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Focus on mixtures of grasses adapted to your region. A mix of grasses ensures that a disease problem won't affect every blade of turf in your lawn. And focus on your conditions: Almost all grasses prefer full sun, but a few, including fine fescues, tolerate some shade.
Remember that sometimes, the best grass is no grass -- and using ground covers or planting beds makes the most sense.
Tall grass is usually healthier grass. It grows longer roots, which access more water and nutrients. And because it has more leaf area, tall grass is also more vigorous than closely mowed grass. The taller leaves also shade out weeds. Most grasses grow best when kept at least 2 inches tall.
Hint: No matter what height you let your grass grow, remove no more than one-third of the grass blade in a single mowing. Removing too much at one time causes stress.
A dull lawn mower blade tears grass instead of cutting it, resulting in frayed grass that's susceptible to disease. Sharpen mower blades at least once at the beginning of the season. Sharpen again during the season if your grass looks ragged after you mow.
Clippings left on the lawn decompose and add nitrogen and organic matter to the soil. (Plus, you don't have to rake as often.) Contrary to popular belief, clippings do not contribute to thatch buildup.
Note: Use a mulching mower to finely mince blades, so they decompose and benefit your soil more quickly.
Thatch is an impenetrable mat made of grass blades, roots, and rhizomes that forms over the soil. A thick layer of thatch prevents water from reaching roots, and serves as a welcome mat for disease and insect pests. If thatch isn't severe, aeration may solve the problem. Thick thatch requires a vertical mower or mechanical dethatchers to break it up.
If your ground is hard, if it has dry spots where grass fails to grow, or if you can't poke a pencil 4-6 inches into a moist lawn, it needs aeration. Aeration improves drainage, breaks up thatch, stimulates lawn growth, and improves lawn health -- all without pesticides or fertilizers. Aerate when the lawn is actively growing (spring or fall for cool-season lawns; summer for warm-season lawns).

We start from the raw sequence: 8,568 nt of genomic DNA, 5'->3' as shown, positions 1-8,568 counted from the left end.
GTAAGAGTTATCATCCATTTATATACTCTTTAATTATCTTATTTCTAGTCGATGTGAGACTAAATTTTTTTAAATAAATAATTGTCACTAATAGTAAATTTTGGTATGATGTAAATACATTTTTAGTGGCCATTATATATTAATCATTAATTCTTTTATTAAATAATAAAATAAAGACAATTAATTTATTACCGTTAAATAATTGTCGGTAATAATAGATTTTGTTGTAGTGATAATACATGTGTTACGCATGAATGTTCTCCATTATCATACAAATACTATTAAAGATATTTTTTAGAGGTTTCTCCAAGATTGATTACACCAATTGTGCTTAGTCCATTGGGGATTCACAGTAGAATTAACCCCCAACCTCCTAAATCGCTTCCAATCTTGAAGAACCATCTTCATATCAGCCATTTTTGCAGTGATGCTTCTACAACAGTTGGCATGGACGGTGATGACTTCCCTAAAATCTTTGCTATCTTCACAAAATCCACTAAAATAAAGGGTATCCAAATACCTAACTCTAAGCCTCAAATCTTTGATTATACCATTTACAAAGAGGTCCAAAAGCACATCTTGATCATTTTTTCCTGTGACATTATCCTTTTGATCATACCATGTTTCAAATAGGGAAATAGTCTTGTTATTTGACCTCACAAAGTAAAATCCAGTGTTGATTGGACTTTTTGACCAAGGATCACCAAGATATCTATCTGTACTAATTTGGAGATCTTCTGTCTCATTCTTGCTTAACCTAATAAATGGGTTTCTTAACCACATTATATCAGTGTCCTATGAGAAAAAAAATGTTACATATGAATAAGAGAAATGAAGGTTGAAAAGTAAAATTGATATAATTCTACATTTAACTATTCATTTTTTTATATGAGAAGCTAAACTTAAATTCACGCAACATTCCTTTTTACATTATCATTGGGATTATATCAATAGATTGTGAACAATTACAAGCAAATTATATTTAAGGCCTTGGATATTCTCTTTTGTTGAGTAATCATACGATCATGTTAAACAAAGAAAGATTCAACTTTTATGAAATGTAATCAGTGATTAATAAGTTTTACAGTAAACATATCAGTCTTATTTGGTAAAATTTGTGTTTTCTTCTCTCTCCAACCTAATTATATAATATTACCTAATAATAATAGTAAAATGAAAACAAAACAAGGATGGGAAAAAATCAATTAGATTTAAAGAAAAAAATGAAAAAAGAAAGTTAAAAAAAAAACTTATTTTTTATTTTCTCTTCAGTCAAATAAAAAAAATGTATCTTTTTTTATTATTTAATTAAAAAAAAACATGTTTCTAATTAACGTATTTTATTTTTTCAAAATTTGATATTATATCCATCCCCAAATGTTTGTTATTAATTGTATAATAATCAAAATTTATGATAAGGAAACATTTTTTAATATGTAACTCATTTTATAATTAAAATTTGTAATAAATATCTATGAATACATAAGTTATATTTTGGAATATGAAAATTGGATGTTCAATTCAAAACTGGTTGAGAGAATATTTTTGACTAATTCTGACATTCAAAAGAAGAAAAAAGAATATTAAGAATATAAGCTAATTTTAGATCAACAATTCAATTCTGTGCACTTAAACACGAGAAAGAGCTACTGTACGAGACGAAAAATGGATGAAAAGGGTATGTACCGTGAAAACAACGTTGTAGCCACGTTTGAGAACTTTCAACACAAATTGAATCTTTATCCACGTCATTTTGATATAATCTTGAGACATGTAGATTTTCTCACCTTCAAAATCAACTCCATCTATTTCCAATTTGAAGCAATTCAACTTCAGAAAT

Water your lawn when grass takes on a dull green or bluish color, when leaf blades begin to fold or roll, or when footprints remain in the grass after you've walked on it. Water deeply and infrequently: You want roots to grow deep into the soil -- healthy roots extend 6 inches deep or more. Consider weekly rainfall before setting out the sprinkler. Water based on the weather rather than your weekly planner.
The best thing about healthy, organic lawns is that they naturally defeat most weeds without help from you. If your lawn has weeds, it may indicate a different problem. Use organic products, such as corn gluten meal (CGM) when necessary.
Use a balanced, natural fertilizer to feed your lawn. Most natural fertilizers are slow-acting, remain available over time in the soil, and rarely damage the lawn by burning grass.
Apply fertilizer once or twice each year. Be careful not to use too much: Even natural fertilizers can damage plants when used in extreme. Always follow the instructions on the fertilizer packaging. With fertilizers, less is better!
Compost works miracles in the soil for gardens and lawns. Spread up to a quarter of an inch of compost over your entire lawn each spring or fall.